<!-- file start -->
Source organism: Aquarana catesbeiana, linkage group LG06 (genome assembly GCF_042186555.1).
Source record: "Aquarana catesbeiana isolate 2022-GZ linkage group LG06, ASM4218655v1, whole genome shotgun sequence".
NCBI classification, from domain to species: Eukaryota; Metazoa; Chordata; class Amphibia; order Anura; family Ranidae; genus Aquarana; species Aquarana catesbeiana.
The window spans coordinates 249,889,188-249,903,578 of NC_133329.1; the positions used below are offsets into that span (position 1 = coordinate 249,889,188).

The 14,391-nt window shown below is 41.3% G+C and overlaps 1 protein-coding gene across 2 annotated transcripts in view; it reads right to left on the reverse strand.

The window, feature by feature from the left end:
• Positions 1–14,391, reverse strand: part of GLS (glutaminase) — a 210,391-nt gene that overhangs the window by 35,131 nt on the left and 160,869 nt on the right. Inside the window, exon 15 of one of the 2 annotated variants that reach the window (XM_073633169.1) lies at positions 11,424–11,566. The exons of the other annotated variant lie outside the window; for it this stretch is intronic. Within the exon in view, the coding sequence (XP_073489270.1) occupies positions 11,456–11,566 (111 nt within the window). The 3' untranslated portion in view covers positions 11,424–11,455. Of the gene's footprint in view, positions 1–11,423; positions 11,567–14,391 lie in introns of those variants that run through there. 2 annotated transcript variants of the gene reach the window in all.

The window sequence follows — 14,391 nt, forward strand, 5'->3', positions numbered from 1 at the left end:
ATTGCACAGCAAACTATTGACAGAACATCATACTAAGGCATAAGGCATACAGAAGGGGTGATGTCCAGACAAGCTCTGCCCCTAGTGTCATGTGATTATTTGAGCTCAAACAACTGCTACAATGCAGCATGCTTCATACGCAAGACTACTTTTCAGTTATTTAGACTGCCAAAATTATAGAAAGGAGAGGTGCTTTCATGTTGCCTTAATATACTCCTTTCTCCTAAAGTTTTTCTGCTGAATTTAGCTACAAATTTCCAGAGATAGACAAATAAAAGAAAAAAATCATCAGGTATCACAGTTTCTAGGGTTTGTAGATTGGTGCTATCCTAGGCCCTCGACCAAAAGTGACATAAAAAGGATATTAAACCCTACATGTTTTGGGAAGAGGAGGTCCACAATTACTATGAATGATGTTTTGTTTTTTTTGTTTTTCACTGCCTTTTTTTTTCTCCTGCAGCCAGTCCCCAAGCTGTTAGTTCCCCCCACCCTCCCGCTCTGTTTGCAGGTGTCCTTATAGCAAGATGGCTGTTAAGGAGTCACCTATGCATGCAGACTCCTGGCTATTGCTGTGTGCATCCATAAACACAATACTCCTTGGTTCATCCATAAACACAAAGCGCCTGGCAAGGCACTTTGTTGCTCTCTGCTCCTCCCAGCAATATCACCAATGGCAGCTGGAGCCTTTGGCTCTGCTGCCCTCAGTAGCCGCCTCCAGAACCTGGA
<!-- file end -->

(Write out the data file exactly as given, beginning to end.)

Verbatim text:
Source organism: Aquarana catesbeiana, linkage group LG06 (genome assembly GCF_042186555.1).
Source record: "Aquarana catesbeiana isolate 2022-GZ linkage group LG06, ASM4218655v1, whole genome shotgun sequence".
NCBI classification, from domain to species: Eukaryota; Metazoa; Chordata; class Amphibia; order Anura; family Ranidae; genus Aquarana; species Aquarana catesbeiana.
The window spans coordinates 249,889,188-249,903,578 of NC_133329.1; the positions used below are offsets into that span (position 1 = coordinate 249,889,188).

The 14,391-nt window shown below is 41.3% G+C and overlaps 1 protein-coding gene across 2 annotated transcripts in view; it reads right to left on the reverse strand.

The window, feature by feature from the left end:
• Positions 1–14,391, reverse strand: part of GLS (glutaminase) — a 210,391-nt gene that overhangs the window by 35,131 nt on the left and 160,869 nt on the right. Inside the window, exon 15 of one of the 2 annotated variants that reach the window (XM_073633169.1) lies at positions 11,424–11,566. The exons of the other annotated variant lie outside the window; for it this stretch is intronic. Within the exon in view, the coding sequence (XP_073489270.1) occupies positions 11,456–11,566 (111 nt within the window). The 3' untranslated portion in view covers positions 11,424–11,455. Of the gene's footprint in view, positions 1–11,423; positions 11,567–14,391 lie in introns of those variants that run through there. 2 annotated transcript variants of the gene reach the window in all.

The window sequence follows — 14,391 nt, forward strand, 5'->3', positions numbered from 1 at the left end:
ATTGCACAGCAAACTATTGACAGAACATCATACTAAGGCATAAGGCATACAGAAGGGGTGATGTCCAGACAAGCTCTGCCCCTAGTGTCATGTGATTATTTGAGCTCAAACAACTGCTACAATGCAGCATGCTTCATACGCAAGACTACTTTTCAGTTATTTAGACTGCCAAAATTATAGAAAGGAGAGGTGCTTTCATGTTGCCTTAATATACTCCTTTCTCCTAAAGTTTTTCTGCTGAATTTAGCTACAAATTTCCAGAGATAGACAAATAAAAGAAAAAAATCATCAGGTATCACAGTTTCTAGGGTTTGTAGATTGGTGCTATCCTAGGCCCTCGACCAAAAGTGACATAAAAAGGATATTAAACCCTACATGTTTTGGGAAGAGGAGGTCCACAATTACTATGAATGATGTTTTGTTTTTTTTGTTTTTCACTGCCTTTTTTTTTCTCCTGCAGCCAGTCCCCAAGCTGTTAGTTCCCCCCACCCTCCCGCTCTGTTTGCAGGTGTCCTTATAGCAAGATGGCTGTTAAGGAGTCACCTATGCATGCAGACTCCTGGCTATTGCTGTGTGCATCCATAAACACAATACTCCTTGGTTCATCCATAAACACAAAGCGCCTGGCAAGGCACTTTGTTGCTCTCTGCTCCTCCCAGCAATATCACCAATGGCAGCTGGAGCCTTTGGCTCTGCTGCCCTCAGTAGCCGCCTCCAGAACCTGGA